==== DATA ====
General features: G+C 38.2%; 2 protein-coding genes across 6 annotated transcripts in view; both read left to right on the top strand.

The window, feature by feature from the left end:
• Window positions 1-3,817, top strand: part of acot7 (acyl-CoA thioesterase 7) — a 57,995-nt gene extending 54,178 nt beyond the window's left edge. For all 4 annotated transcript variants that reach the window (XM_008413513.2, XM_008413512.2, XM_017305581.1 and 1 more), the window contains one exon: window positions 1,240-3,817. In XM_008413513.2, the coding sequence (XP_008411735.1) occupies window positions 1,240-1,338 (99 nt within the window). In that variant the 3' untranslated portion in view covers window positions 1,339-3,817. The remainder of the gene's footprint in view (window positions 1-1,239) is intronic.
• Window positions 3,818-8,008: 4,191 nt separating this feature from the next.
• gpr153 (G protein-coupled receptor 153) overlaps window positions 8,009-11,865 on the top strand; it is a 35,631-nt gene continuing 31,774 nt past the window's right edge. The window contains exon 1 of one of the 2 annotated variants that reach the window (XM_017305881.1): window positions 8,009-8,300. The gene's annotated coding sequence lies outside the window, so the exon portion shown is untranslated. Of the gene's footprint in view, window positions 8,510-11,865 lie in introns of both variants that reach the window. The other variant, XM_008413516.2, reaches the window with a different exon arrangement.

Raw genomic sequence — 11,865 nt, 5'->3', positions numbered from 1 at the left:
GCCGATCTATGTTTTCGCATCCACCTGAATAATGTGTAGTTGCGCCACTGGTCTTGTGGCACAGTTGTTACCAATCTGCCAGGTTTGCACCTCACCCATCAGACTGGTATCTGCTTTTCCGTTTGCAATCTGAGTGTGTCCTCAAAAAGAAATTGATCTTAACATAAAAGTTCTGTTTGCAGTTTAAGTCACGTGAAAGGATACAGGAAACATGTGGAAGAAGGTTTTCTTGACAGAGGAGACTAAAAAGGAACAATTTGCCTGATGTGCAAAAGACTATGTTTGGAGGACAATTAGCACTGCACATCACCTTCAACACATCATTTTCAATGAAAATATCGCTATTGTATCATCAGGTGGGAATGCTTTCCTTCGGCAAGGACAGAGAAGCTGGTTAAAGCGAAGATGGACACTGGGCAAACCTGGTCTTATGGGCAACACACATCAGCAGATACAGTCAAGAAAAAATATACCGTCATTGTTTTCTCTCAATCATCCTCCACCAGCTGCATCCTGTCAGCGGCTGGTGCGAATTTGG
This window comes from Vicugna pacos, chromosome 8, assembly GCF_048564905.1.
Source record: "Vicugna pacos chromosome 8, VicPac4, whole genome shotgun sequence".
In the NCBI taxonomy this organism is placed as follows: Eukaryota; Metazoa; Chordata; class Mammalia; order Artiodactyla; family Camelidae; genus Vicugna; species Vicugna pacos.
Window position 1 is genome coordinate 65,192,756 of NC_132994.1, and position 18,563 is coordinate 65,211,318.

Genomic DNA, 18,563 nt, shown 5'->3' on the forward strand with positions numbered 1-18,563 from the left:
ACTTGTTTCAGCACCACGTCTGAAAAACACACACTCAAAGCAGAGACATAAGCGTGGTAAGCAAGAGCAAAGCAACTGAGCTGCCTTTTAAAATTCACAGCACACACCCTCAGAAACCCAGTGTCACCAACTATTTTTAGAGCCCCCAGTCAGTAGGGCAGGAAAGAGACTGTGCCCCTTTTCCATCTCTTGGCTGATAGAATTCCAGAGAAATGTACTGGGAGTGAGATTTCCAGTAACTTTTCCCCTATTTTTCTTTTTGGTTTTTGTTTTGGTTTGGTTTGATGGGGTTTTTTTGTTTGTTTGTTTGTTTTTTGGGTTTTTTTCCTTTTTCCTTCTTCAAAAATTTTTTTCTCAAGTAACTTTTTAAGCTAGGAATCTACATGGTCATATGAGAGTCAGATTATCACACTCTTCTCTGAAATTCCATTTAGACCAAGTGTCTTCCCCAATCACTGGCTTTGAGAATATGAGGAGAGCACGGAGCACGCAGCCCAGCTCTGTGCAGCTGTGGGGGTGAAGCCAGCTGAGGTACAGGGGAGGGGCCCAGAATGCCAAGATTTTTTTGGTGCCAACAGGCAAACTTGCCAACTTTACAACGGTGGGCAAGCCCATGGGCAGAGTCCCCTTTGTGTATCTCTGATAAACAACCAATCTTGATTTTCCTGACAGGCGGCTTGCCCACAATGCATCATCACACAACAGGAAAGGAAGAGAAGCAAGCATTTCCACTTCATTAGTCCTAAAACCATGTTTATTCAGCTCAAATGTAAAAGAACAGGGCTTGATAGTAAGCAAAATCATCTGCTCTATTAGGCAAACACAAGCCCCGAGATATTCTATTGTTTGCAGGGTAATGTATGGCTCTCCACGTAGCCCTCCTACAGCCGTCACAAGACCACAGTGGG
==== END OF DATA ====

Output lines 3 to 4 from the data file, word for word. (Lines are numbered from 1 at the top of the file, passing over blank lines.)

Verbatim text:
• Window positions 1-3,817, top strand: part of acot7 (acyl-CoA thioesterase 7) — a 57,995-nt gene extending 54,178 nt beyond the window's left edge. For all 4 annotated transcript variants that reach the window (XM_008413513.2, XM_008413512.2, XM_017305581.1 and 1 more), the window contains one exon: window positions 1,240-3,817. In XM_008413513.2, the coding sequence (XP_008411735.1) occupies window positions 1,240-1,338 (99 nt within the window). In that variant the 3' untranslated portion in view covers window positions 1,339-3,817. The remainder of the gene's footprint in view (window positions 1-1,239) is intronic.
• Window positions 3,818-8,008: 4,191 nt separating this feature from the next.